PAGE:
On the subject of PILs objecting: be firm, but also be canny what you do with the furniture. Do not under any circumstances bin or freecycle it. Find a local charity who will either sell it in a charity shop, or offer it to people without furniture in need. We recently had a similar situation, and we played the charity card - that the furniture was old-fashioned and didn't match our newly-decorated room, but that it had gone to a very worthy charity to be given to someone else in need. (Waxing lyrical about how nice it was to learn that it had 'gone to a good home' to people who 'desperately needed it' etc. etc. etc). After pulling out some leaflets about the charity in question and explaining how awesome they are (and how lucky we were not to be in that position), PIL didn't really have a leg to stand on.

MonstrousRatbag Mon 10-Nov-14 12:02:10

outof, I completely get that, I wasn't criticising. OP, I apologise if it came across that I was.

championnibbler Mon 10-Nov-14 12:27:20

Oh god - your DH and his lot sound very unfair and unreasonable.
you do have the right to choose how you decorate your own home.
you sound very patient. DH would have got an earful from me and that earful would have been Hiroshima and Nagasaki combined.
sometime people need to be told what's what in as forthright a way as needed.
put your foot down.

Innocuoususername Mon 10-Nov-14 12:30:37

Oh god yes "but it might be useful!". I agree with other posters that passing on to a charity or free cycling can be a good rebuttal to that argument. I think the final straw for me was when we were converting our guest bedroom into DS's first big boys room. MIL was quite disappointed that we were getting rid of a large sofa bed. My view was that "it might be useful" for one or two weekends a year doesn't override my DS's need to have space to play 365 days a year. I just don't understand the mentality, your house should be arranged to work for your family, not as a museum or because something might be used once in a blue moon. I think my PILS think I'm terribly frivolous and extravagant to just get rid of things (im not actually, bit of an anti consumerist Eco warrior grin) but as an earlier poster said, people are more important than things and I refuse to live my life weighed down by stuff, especially other people's stuff.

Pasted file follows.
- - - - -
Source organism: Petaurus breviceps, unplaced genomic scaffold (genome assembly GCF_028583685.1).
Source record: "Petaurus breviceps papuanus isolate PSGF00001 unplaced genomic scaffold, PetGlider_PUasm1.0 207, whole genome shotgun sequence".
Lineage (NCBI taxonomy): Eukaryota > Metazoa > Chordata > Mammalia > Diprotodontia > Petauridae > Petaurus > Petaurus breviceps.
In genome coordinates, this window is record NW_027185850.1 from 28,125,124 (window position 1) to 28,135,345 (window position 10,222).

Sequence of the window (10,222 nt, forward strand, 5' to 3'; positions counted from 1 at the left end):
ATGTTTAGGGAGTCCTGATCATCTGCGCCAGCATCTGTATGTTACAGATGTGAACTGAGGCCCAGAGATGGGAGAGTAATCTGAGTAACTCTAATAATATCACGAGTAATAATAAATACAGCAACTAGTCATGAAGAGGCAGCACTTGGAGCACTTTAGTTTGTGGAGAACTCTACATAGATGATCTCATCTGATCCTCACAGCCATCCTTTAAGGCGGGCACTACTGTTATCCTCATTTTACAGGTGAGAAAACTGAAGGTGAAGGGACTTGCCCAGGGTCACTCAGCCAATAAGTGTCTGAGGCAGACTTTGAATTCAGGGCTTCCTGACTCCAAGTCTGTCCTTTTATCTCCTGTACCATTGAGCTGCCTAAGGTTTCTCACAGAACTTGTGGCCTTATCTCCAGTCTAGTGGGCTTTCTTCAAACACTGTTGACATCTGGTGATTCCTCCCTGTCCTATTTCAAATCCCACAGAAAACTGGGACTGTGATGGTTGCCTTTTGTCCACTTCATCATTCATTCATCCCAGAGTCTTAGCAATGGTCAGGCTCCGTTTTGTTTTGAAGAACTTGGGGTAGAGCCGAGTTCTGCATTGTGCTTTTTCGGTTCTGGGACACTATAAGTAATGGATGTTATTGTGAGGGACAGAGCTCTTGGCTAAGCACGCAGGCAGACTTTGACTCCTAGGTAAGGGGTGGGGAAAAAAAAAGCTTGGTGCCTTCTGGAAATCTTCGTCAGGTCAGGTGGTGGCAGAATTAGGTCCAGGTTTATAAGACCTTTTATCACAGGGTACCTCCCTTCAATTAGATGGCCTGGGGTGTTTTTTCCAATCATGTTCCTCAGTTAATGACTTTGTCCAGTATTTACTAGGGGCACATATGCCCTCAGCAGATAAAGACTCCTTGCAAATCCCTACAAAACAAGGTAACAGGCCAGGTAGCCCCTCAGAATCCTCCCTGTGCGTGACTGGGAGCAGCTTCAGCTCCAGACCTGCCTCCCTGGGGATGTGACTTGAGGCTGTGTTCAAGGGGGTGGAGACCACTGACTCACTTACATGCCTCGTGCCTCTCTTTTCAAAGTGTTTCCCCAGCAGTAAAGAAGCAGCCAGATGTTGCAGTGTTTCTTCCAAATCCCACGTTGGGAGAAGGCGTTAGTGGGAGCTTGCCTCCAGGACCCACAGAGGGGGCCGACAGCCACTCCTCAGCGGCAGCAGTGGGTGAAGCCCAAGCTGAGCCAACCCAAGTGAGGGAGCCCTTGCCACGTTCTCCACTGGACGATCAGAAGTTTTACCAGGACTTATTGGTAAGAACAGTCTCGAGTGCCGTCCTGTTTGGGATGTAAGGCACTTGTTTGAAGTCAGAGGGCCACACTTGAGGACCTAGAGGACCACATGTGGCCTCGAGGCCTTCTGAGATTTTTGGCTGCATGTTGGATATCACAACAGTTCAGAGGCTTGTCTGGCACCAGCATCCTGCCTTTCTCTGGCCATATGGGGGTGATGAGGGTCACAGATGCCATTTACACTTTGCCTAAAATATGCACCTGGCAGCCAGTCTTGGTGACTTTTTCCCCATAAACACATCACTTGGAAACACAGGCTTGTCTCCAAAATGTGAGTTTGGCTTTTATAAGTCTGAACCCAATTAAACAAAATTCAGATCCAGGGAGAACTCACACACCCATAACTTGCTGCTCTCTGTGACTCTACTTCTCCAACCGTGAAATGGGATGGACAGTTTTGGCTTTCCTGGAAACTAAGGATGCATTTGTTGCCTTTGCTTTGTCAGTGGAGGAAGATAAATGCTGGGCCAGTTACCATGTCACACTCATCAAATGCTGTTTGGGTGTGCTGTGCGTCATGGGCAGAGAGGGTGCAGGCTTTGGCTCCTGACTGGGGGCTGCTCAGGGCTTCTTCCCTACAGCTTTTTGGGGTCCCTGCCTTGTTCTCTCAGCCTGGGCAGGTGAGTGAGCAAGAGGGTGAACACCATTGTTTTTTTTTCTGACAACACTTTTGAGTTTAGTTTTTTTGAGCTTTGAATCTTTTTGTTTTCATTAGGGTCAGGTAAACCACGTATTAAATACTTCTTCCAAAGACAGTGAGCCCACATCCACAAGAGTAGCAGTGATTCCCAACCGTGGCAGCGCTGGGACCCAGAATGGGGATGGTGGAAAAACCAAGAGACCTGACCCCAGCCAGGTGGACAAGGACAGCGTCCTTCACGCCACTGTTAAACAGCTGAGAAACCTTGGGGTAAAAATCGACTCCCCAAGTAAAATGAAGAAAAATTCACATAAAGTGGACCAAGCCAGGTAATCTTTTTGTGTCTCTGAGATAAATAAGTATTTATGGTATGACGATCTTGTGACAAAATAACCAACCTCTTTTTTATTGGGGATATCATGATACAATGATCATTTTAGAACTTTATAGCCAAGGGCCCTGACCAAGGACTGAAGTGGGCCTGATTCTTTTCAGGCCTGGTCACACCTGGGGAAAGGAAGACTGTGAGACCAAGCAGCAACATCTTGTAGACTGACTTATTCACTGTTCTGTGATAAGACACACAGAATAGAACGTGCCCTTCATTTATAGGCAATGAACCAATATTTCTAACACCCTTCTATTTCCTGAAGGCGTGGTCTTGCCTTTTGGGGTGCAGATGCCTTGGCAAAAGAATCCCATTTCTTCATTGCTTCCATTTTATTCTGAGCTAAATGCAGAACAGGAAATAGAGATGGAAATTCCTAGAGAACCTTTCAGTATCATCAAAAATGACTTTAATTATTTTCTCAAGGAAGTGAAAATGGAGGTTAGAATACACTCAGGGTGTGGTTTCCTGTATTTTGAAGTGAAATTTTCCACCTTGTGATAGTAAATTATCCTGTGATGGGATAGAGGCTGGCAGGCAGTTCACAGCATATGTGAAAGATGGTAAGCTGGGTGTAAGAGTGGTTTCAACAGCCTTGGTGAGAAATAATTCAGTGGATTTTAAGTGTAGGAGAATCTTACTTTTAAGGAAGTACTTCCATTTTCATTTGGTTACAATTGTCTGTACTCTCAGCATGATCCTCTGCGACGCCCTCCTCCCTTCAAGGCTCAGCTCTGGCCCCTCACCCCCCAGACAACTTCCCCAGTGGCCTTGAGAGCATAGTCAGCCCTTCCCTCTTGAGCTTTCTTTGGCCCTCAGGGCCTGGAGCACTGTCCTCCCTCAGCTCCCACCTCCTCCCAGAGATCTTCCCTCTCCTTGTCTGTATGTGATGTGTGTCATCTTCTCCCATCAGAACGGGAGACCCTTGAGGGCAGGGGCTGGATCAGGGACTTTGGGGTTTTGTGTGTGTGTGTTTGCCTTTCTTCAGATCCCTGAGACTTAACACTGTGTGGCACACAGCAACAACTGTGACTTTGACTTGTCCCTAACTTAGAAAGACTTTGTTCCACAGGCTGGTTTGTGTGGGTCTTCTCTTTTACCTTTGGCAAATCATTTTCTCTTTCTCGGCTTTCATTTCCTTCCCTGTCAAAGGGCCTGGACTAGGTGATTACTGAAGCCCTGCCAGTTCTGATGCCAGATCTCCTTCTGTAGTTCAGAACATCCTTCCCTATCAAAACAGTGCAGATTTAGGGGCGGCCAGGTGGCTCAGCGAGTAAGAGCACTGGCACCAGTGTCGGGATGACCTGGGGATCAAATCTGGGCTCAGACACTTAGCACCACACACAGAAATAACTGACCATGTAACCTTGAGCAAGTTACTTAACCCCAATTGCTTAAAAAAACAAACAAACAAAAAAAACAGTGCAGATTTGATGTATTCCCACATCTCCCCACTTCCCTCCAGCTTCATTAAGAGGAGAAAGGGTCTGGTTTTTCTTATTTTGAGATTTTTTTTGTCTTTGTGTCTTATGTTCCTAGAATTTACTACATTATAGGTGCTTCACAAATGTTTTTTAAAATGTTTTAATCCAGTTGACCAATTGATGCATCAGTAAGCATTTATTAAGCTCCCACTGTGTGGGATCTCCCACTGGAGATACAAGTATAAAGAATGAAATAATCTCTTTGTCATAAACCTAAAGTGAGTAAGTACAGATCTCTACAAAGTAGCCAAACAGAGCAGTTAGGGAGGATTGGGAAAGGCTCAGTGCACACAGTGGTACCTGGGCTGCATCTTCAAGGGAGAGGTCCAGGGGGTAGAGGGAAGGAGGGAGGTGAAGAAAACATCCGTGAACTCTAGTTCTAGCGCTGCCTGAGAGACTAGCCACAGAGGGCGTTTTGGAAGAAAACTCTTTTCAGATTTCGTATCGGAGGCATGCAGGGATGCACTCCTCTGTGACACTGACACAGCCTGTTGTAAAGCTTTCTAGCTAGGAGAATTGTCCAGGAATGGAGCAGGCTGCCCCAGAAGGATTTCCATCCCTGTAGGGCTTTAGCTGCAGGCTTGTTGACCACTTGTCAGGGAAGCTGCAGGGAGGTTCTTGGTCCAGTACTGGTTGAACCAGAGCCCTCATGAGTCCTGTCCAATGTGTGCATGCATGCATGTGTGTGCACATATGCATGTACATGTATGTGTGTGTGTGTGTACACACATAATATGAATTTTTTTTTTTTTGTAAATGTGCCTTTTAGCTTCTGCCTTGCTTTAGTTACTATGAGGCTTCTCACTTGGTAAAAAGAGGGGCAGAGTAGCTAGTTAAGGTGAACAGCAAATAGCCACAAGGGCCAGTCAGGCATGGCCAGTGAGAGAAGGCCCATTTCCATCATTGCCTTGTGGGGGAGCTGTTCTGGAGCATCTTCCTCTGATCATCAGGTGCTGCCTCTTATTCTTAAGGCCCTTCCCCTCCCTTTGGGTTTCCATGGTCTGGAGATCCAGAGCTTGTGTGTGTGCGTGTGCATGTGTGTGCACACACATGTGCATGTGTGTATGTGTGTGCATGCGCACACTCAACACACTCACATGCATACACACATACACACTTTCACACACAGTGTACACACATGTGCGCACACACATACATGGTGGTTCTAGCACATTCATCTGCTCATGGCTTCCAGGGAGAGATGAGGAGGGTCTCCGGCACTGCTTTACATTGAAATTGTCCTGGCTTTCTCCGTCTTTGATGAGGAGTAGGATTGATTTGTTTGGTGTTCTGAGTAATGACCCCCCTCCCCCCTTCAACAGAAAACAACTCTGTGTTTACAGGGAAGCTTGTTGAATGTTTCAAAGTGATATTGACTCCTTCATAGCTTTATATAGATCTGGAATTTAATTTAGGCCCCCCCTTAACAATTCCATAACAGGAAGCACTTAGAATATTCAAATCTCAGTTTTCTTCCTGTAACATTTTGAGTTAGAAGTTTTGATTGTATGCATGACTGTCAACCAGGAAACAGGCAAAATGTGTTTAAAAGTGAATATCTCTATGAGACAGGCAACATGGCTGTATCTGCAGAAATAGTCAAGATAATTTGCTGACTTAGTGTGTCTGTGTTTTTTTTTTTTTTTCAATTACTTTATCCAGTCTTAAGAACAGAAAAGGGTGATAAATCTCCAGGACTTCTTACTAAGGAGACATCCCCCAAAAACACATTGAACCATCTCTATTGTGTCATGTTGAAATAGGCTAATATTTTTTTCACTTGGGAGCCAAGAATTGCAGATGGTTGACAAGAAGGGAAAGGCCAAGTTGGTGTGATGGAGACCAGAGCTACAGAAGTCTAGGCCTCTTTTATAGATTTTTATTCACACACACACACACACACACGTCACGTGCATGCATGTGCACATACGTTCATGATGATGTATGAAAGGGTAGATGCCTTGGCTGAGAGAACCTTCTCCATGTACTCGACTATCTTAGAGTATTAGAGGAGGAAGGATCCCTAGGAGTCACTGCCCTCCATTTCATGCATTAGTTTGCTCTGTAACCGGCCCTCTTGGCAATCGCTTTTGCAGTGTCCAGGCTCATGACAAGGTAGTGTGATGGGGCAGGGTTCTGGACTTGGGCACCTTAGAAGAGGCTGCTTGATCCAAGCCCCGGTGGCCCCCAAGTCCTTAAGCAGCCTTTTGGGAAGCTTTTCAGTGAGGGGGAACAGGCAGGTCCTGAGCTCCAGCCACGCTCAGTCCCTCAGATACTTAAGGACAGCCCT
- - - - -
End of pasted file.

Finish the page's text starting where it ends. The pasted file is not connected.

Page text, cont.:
kiki0202 Mon 10-Nov-14 12:41:26

YANBU DP is a bit of a hoarder I refuse to let him be because I can't stand living in clutter especially useless ugly clutter. Donate the furniture to charity some do take big items or give them to someone in need if you look on the facebook buy and sell pages there are loads of people struggling and in need it might feel better for him to have them used than chucked out?

Or get him to watch extreme hoarders and tell him that will be him sharing a 6 foot space with dead mice if he doesn't get rid of useless things! yuck!

Mitzimaybe Mon 10-Nov-14 12:45:06